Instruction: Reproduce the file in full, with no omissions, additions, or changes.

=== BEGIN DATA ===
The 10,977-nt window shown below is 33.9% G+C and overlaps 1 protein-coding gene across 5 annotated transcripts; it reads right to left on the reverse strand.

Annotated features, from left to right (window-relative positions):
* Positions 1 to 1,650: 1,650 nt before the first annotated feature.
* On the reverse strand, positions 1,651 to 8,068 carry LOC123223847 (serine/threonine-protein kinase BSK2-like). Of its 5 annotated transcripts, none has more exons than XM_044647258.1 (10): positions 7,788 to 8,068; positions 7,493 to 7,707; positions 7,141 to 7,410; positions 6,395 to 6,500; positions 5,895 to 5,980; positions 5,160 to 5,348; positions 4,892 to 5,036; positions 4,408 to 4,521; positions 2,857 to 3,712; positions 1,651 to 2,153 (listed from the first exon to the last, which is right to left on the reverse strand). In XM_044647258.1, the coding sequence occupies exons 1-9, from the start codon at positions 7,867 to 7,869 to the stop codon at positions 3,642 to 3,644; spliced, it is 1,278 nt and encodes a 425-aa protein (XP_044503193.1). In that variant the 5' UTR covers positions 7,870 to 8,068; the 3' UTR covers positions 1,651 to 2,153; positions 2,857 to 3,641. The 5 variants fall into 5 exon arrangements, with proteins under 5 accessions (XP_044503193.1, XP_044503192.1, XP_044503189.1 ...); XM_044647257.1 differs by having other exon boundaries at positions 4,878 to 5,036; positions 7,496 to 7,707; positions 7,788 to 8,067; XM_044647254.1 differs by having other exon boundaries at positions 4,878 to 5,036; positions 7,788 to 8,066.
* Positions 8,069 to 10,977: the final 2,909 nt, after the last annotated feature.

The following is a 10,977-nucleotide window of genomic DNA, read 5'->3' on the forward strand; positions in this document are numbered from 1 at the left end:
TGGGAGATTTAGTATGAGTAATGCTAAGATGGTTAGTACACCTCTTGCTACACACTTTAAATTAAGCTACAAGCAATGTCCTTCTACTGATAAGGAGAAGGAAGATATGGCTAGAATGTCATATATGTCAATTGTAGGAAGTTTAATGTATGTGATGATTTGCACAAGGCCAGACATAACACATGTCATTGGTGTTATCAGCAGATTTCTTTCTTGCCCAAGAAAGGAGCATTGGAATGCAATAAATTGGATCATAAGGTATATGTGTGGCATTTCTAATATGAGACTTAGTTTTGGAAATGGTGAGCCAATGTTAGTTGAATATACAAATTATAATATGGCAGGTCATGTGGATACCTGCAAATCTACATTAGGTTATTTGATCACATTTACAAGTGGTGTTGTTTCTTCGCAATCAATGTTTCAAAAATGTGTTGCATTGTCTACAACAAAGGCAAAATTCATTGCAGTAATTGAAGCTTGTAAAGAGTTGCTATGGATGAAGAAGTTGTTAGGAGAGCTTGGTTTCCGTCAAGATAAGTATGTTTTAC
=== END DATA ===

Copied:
The 10,977-nt window shown below is 33.9% G+C and overlaps 1 protein-coding gene across 5 annotated transcripts; it reads right to left on the reverse strand.

Annotated features, from left to right (window-relative positions):
* Positions 1 to 1,650: 1,650 nt before the first annotated feature.
* On the reverse strand, positions 1,651 to 8,068 carry LOC123223847 (serine/threonine-protein kinase BSK2-like). Of its 5 annotated transcripts, none has more exons than XM_044647258.1 (10): positions 7,788 to 8,068; positions 7,493 to 7,707; positions 7,141 to 7,410; positions 6,395 to 6,500; positions 5,895 to 5,980; positions 5,160 to 5,348; positions 4,892 to 5,036; positions 4,408 to 4,521; positions 2,857 to 3,712; positions 1,651 to 2,153 (listed from the first exon to the last, which is right to left on the reverse strand). In XM_044647258.1, the coding sequence occupies exons 1-9, from the start codon at positions 7,867 to 7,869 to the stop codon at positions 3,642 to 3,644; spliced, it is 1,278 nt and encodes a 425-aa protein (XP_044503193.1). In that variant the 5' UTR covers positions 7,870 to 8,068; the 3' UTR covers positions 1,651 to 2,153; positions 2,857 to 3,641. The 5 variants fall into 5 exon arrangements, with proteins under 5 accessions (XP_044503193.1, XP_044503192.1, XP_044503189.1 ...); XM_044647257.1 differs by having other exon boundaries at positions 4,878 to 5,036; positions 7,496 to 7,707; positions 7,788 to 8,067; XM_044647254.1 differs by having other exon boundaries at positions 4,878 to 5,036; positions 7,788 to 8,066.
* Positions 8,069 to 10,977: the final 2,909 nt, after the last annotated feature.

The following is a 10,977-nucleotide window of genomic DNA, read 5'->3' on the forward strand; positions in this document are numbered from 1 at the left end:
TGGGAGATTTAGTATGAGTAATGCTAAGATGGTTAGTACACCTCTTGCTACACACTTTAAATTAAGCTACAAGCAATGTCCTTCTACTGATAAGGAGAAGGAAGATATGGCTAGAATGTCATATATGTCAATTGTAGGAAGTTTAATGTATGTGATGATTTGCACAAGGCCAGACATAACACATGTCATTGGTGTTATCAGCAGATTTCTTTCTTGCCCAAGAAAGGAGCATTGGAATGCAATAAATTGGATCATAAGGTATATGTGTGGCATTTCTAATATGAGACTTAGTTTTGGAAATGGTGAGCCAATGTTAGTTGAATATACAAATTATAATATGGCAGGTCATGTGGATACCTGCAAATCTACATTAGGTTATTTGATCACATTTACAAGTGGTGTTGTTTCTTCGCAATCAATGTTTCAAAAATGTGTTGCATTGTCTACAACAAAGGCAAAATTCATTGCAGTAATTGAAGCTTGTAAAGAGTTGCTATGGATGAAGAAGTTGTTAGGAGAGCTTGGTTTCCGTCAAGATAAGTATGTTTTAC